Hmmmm. That could be taken two different ways. Toronto – with players like Joffrey Lupul and Phil Kessel – is talented. But they also have 82 points now, and still on the outside, looking in on the race for the eighth and final playoff spot. Which brings us to the Bruins.
How important is it for the Bruins to get that momentum heading into the NHL’s second – and most important – season?
“I think it's pretty good to take the same theory that you're going to have to take in the playoffs, which is the same theory that you should have in the regular season, which is not too high and not too low. We've had some big wins here recently, beating Montreal, Philadelphia, Chicago, and now it's kind of a tough loss to take. But in either case it should be not too high, not too low. Don't think you're too good if you get that win and don't think you're too bad if you get that loss.”
As for the goals the Leafs scored, Thomas said they were pretty similar to the ones they’ve scored all season against the Bruins.
“They're typical Toronto goals,” Thomas said. “They've had a lot of those against us this year. Montreal had the same at one point, just seems to be the way it's worked out.”
But to Thomas, it means nothing going foward.
|Peter Chiarelli’s willingness to trade Maple Leafs pick makes things interesting||02.08.11 at 3:59 pm ET|
Bruins general manager Peter Chiarelli, making an appearance on Dale & Holley on Tuesday, fired the proverbial gun to kick off trade speculation with the NHL’s deadline just 20 days away. While he reiterated his preference to add a defenseman and potentially a forward, he shed light on the team’s financial situation as it moves toward the trade deadline (something he generally refers people to capgeek.com for), but that isn’t the real news. The GM said that, unlike last year, he is willing to put the Maple Leafs’ first-round pick, which has had “top five” written all over it for quite some time, in play.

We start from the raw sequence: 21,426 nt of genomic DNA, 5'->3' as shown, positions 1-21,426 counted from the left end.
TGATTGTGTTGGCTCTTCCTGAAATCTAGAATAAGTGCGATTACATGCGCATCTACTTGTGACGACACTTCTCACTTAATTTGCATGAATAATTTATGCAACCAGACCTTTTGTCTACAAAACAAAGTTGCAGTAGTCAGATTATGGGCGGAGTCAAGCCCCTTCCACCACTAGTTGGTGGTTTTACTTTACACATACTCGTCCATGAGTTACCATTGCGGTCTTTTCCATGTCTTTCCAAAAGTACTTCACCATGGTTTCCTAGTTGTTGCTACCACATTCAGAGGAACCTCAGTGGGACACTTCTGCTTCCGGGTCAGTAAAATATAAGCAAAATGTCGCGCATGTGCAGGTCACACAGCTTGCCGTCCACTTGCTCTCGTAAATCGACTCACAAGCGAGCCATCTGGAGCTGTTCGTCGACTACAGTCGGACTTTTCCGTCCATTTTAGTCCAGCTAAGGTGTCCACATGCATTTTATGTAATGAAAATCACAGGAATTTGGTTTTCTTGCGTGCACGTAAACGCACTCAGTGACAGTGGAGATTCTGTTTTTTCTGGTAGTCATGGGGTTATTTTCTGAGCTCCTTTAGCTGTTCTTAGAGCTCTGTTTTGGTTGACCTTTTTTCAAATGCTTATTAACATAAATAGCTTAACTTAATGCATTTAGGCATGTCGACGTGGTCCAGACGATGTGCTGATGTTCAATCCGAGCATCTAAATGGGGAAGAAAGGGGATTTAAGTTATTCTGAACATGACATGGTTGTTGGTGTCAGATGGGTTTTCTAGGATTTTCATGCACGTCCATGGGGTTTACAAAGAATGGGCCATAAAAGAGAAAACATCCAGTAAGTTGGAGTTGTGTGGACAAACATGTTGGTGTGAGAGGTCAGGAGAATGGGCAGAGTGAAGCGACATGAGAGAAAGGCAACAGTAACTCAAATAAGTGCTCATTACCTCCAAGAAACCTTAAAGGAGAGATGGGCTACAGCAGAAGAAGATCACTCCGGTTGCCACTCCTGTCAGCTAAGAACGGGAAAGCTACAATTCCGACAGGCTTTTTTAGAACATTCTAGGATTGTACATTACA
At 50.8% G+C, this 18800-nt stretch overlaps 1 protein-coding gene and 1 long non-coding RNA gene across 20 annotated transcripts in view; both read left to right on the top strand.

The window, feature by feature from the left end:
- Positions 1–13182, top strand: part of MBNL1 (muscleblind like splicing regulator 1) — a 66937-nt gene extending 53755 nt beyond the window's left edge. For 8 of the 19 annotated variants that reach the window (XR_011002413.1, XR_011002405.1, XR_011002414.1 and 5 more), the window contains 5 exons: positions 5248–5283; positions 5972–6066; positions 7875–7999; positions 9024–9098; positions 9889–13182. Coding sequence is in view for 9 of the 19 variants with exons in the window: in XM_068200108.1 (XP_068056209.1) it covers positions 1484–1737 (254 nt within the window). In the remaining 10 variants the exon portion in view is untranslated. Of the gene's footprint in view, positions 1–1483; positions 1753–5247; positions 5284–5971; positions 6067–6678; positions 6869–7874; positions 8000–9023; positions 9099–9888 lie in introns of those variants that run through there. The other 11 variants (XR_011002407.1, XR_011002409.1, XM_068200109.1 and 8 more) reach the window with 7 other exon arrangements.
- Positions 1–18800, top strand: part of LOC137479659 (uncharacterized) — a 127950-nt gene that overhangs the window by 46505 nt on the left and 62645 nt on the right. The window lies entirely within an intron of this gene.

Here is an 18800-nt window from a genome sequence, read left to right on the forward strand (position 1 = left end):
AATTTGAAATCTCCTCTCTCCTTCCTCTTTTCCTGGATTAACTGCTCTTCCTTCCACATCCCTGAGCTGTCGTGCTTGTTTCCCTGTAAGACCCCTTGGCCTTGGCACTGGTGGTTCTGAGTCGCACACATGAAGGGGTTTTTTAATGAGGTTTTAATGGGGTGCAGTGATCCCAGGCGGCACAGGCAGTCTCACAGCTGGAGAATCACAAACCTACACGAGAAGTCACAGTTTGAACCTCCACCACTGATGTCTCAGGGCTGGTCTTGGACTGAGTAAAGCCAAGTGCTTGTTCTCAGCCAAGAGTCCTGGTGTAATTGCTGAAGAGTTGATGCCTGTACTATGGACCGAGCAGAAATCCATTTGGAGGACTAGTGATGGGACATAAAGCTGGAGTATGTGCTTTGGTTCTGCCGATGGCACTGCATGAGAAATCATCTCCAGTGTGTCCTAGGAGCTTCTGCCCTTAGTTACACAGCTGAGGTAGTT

“Yeah, I’d look at it, sure. I would,” Chiarelli said. “I’ve had discussions involving that pick. I certainly would look at it. We’ve got a lot of assets, so that alone allows us to be creative also, but I would look at it.”
Already having opened a big door, Michael Holley asked Chiarelli to elaborate on how Toronto’s first rounder, one of two received in the Phil Kessel deal in September of 2009, has come up in trade talks.
“There’s been one [deal] that we’ve thrown around here internally. I don’t know that I would do it, but it’s something that warrants further discussion,” Chiarelli said.
The fact that Chiarelli is willing to consider dealing the Maple Leafs’ selection ' on pace to be fifth overall in a draft in which he admitted there being “uncertainty as to what the order of the top five is” ' gives the Bruins a leg up on other contending teams. Sellers want top prospects or the ability to obtain top prospects, and the Bruins are the only team with two first-rounders this year, let alone a potential top five pick.
Plus, with Marc Savard being shut down and thus placed on long-term injury reserve, the team has cap space (seemingly enough to add a player with a cap hit in excess of $4.5 million without removing anyone from its own roster) to add a top player.
“Basically you can replace [Savard's] salary, that cap number,” Chiarelli said. “So that’s [$4 million] and a little bit of change [$4,007,143 to be exact]. We’ve got about $500,000 in cap space, so with Savard on LTI you have the ability to replace that player with a number of players up to an amount of $4 million. That’s not cap space, that’s actual salary. We’ve got some good flexibility right now.”